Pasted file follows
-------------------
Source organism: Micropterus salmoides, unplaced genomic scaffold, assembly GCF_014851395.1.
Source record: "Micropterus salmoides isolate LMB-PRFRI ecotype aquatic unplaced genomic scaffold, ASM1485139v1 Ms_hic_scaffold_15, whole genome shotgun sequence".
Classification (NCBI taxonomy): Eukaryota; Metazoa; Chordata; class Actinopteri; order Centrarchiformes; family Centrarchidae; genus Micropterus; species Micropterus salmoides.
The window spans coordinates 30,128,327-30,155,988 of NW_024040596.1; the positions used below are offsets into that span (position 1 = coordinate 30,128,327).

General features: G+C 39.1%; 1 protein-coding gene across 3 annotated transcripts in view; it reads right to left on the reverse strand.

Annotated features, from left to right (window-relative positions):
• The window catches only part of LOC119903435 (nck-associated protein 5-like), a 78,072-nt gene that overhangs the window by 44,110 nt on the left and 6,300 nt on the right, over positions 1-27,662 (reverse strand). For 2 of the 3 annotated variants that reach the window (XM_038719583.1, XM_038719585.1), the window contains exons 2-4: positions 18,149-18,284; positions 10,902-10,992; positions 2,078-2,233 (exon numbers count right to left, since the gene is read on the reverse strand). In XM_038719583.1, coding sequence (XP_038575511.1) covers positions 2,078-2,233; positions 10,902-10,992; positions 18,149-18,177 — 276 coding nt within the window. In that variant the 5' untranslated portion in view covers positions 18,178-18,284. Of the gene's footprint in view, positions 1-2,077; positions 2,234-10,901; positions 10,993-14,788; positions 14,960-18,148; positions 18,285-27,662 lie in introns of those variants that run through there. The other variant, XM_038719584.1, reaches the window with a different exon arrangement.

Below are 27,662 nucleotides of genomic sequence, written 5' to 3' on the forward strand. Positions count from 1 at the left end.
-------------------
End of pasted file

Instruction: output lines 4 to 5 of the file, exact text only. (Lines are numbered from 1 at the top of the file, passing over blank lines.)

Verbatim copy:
The window spans coordinates 30,128,327-30,155,988 of NW_024040596.1; the positions used below are offsets into that span (position 1 = coordinate 30,128,327).

General features: G+C 39.1%; 1 protein-coding gene across 3 annotated transcripts in view; it reads right to left on the reverse strand.